Cripplegate Park

A popular park next to the River Severn, close to Worcester City centre. The name 'Cripplegate' has nothing to do with 'cripples', but rather in Old English means 'low opening in a fence or wall, to allow the passage of sheep from one field to another'. This is likely to have been inherited from the old road network as the park developed from a collection of breweries, timber yards and power stations into the modern park we see today. The park presents visitors with different experiences. Originally opened in 1922, a revamped larger park was formally opened by the Prince of Wales and Stanley Baldwin in 1932. Formal 'Bromsgrove Guild' gates adorn the main entrance. Perhaps The Guild's most famous objects, certainly those most seen by the public, are the main gates of Buckingham Palace. Cripplegate Park is ornamental in character, with a beautiful cast iron fountain at its heart, tennis/netball courts, extensive play areas, bowling greens and an active bowls consortium, as well as Sons of Rest facilities. The park is well connected to a wider network of green spaces, with the riverside promenade park 'Henwick Parade' and the natural green corridor of 'Bromwich Parade' close by. The city centre is a short walk to the East and Worcestershire County Cricket Club is just across the road, the park's location close to local amenities provides local businesses with a calm and pleasant space to relax, unwind and take some 'time-out' from the stresses of everyday life.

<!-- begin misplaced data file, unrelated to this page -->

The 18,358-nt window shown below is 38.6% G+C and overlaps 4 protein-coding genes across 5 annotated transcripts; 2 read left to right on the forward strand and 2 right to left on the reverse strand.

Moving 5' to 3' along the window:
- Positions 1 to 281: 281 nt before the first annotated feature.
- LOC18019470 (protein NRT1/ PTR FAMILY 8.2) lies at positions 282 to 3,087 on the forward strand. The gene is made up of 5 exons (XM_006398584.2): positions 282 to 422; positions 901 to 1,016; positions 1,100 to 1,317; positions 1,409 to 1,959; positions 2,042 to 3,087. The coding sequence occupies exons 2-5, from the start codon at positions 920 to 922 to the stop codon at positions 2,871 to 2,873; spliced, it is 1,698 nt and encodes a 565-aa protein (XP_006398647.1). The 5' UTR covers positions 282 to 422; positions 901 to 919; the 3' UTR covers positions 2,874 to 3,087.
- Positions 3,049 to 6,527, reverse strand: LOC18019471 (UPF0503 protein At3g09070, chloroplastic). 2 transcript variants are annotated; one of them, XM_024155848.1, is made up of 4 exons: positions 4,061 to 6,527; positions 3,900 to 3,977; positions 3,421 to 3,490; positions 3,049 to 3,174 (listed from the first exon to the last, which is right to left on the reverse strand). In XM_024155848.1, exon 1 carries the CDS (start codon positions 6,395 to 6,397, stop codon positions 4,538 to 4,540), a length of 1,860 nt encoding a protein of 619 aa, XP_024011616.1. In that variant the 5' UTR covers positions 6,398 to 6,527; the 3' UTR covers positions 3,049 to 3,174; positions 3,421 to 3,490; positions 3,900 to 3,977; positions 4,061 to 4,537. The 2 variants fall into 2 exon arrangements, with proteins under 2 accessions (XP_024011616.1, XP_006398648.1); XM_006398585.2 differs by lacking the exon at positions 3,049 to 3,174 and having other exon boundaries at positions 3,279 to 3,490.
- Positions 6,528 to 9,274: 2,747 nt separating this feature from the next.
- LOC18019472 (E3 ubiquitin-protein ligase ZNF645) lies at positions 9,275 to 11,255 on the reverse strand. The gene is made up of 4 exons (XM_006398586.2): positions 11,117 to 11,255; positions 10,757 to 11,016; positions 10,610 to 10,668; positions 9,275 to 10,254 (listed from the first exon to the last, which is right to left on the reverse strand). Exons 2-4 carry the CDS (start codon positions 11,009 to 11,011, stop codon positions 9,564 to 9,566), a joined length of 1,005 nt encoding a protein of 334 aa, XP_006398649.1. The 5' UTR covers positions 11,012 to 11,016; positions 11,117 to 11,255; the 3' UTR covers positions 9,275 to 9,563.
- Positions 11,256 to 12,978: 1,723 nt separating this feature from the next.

Park Facilities

Children's Play Area
Public Sculpture
Tennis Court
Wildflower Area
Green Flag
Award Winner
Managing Organisation
Worcester City Council
Mark Baylis
01905 752965